All moms treasure the memory of the first
“solid” food they fed to their baby at around six months old. In fact, the
first half year of feeding puréed vegetables and bite-sized fruit is full of
enjoyment and anticipation, until the precious toddlers start making their own
decisions on what (not) to include in their diets. Many kids go from eating pretty much everything
to scorning vegetables in particular, as sweeter flavors become more accepted.
Naturally, parents worry about their kids’
health and nutrition. But even if your child rejects anything green and
healthy, there are some simple ways to include an extra portion of vitamins in
the dishes you prepare. That is by changing their consistency and making them
less visible, or pairing them with other, more popular flavors. Here are some
recipes you can try at home:
Most children who barely eat anything still
love pancakes. The easiest way to making a pancake more nutritious is by
dropping any sugar and adding a couple of spoons of grated vegetables to the
batter. Zucchini, kohlrabi, and carrots are particularly suitable as they don’t
alter the taste too much and add a bit of natural sweetness. Our
zucchini-Parmesan pancakes are an even more grown-up version with added cheese
and herbs. To start with, you could simply prepare the batter as you would
normally make it, and start with one of the suggested vegetables.
Smoothies make it possible to serve your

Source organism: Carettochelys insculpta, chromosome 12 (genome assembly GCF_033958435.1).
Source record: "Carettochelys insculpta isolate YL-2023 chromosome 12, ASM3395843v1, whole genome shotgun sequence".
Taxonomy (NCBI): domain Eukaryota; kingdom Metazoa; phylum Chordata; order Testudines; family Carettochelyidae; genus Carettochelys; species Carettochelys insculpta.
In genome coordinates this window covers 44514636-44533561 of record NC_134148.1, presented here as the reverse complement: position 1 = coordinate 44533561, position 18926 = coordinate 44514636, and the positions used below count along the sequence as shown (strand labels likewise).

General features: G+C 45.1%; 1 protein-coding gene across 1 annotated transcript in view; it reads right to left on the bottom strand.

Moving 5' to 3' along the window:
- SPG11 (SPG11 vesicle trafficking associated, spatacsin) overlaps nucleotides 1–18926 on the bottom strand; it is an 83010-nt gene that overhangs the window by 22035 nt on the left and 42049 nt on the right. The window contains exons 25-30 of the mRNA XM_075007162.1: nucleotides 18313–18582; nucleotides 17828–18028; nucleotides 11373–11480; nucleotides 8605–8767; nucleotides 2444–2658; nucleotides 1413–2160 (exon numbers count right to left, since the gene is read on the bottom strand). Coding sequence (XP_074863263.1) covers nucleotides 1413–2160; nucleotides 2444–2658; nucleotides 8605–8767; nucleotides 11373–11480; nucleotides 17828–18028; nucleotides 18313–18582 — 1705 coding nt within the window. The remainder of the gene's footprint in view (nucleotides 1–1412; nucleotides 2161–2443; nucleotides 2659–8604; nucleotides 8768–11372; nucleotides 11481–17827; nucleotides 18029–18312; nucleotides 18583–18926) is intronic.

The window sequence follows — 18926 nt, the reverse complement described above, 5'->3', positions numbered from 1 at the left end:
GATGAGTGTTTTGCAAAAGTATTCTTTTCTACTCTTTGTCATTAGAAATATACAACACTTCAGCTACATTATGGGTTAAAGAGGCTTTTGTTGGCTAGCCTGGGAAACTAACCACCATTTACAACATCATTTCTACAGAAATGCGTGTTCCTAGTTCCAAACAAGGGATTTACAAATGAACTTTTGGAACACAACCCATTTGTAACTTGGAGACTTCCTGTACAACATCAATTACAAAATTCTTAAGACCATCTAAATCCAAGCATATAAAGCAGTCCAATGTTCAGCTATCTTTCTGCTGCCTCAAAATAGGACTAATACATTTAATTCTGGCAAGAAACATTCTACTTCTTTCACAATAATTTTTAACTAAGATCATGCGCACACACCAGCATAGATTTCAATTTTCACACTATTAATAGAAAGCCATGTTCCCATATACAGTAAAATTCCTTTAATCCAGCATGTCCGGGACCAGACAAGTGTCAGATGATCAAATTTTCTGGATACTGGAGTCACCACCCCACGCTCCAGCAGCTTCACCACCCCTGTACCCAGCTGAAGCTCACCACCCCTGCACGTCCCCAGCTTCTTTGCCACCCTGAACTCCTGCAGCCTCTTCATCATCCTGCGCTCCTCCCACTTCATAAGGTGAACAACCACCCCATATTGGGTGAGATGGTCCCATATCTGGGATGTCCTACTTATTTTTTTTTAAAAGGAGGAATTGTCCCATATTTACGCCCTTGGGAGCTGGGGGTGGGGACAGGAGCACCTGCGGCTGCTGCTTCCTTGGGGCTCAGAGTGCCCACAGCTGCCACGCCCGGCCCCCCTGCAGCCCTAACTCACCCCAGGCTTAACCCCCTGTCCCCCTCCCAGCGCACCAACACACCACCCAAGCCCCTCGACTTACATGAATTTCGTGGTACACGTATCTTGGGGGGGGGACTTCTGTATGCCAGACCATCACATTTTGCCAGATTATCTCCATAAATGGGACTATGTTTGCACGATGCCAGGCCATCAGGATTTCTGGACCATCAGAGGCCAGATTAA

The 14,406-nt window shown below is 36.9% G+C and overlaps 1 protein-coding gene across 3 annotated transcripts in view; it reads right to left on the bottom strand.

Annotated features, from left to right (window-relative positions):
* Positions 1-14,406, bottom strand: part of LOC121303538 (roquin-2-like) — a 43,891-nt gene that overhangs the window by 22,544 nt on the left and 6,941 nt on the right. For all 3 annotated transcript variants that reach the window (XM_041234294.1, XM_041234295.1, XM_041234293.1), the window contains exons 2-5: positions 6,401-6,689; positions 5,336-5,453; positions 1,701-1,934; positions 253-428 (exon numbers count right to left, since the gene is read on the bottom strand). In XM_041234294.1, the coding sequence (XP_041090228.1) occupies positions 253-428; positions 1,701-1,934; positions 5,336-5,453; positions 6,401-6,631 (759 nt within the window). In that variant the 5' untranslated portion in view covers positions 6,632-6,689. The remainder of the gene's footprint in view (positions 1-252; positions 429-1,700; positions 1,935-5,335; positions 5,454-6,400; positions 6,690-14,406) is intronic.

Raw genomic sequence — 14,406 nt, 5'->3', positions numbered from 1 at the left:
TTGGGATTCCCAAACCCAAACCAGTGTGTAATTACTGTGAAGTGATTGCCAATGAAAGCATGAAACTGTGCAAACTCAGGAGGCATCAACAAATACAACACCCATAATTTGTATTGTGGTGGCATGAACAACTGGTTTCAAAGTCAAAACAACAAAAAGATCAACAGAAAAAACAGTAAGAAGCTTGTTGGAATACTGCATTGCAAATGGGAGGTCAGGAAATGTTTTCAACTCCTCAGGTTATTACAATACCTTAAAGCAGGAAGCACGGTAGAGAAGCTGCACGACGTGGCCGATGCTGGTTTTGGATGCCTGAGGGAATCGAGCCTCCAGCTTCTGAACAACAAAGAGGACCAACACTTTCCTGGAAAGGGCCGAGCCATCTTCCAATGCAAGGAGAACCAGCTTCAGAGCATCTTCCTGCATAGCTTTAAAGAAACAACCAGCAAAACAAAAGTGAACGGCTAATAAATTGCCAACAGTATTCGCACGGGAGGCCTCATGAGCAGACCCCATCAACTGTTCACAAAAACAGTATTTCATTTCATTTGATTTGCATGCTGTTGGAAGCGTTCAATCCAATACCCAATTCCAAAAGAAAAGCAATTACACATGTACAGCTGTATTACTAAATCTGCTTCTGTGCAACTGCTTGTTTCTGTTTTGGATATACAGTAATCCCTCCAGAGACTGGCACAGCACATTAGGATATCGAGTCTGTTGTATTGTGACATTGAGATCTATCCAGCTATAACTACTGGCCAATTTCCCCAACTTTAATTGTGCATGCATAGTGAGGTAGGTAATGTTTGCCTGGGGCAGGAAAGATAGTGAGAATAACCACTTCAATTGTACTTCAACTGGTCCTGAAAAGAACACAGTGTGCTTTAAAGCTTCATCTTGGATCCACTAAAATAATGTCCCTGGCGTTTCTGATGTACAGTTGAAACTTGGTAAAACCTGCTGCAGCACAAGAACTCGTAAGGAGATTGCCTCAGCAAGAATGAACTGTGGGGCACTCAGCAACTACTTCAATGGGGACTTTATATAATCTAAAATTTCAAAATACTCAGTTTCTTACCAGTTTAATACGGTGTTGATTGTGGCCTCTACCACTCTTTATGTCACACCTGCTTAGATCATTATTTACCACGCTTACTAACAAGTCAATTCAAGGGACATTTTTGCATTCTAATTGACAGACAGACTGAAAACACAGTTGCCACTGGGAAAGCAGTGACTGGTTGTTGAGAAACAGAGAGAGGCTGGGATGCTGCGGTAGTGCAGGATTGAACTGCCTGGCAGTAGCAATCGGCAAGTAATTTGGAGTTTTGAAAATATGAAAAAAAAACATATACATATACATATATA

salad in a glass. Because of the banana, oranges, and grapes, this smoothie
will taste predominantly sweet, while the arugula provides vitamins A, C, K,
folate, and calcium without ever being discovered by your little ones. If you’re feeling brave to embrace the color
green, also try our Kale and almond butter smoothie!
Children who are
used to eating bread-coated finger foods like fish sticks or chicken nuggets will be open to the idea of the schnitzel. Traditionally, schnitzels
are based on meat like veal or pork, but this clever version hides kohlrabi
underneath its coat. Don’t even mention that there is a vegetable involved. Cut
into strips if desired, and be surprised how well it will be received.
Dips are underestimated when it comes to
selling vegetables, herbs, and spices to kids. They are not just great for
dipping vegetable sticks in, but also great to spread on breads. Also, try our Whitebean and fennel dip!
Looking for a birthday cake or Sunday
afternoon treat that offers more than sugar? These brownies are wonderfully
chocolatey, yet there are made with a whole zucchini, which no one will see or
taste! Fruit- and vegetable-based
cakes like our Banana chia seed bread or Virtuous carrot cake are
other healthier alternatives to ordinary cakes, featuring hidden fruits and
vegetables to achieve sweetness and texture.
Pasta with tomato
sauce is always a winner with kids. If you want to add some variety to the way
you serve pasta, try our pasta verde recipe. Here, the pasta is prepared with a
homemade basil- and arugula-based pesto. If you want to stay closer to your kids’
comfort zone, try our Homemade tomato sauce instead, and don’t be shy to
add some chopped red peppers, mushrooms, or zucchini to increase their vegetable
Many toddlers whose
first solid foods were purées, remain fond of liquid nutrition. Soups are among
the easiest ways to serve vegetables to them. The best thing is, they can be
batch-cooked and frozen, to ease the pressure of serving a nutritious dinner on
a busy working day. This pumpkin soup is super simple and sweet. The muffins
show yet another way to enhance something as ordinary as bread with extra herbs
and vegetables. The smaller you cut them, the better disguised they will be.
Any other tips how to make kids eat more
veggies? Share your experience within the comments!
Published on September 11, 2017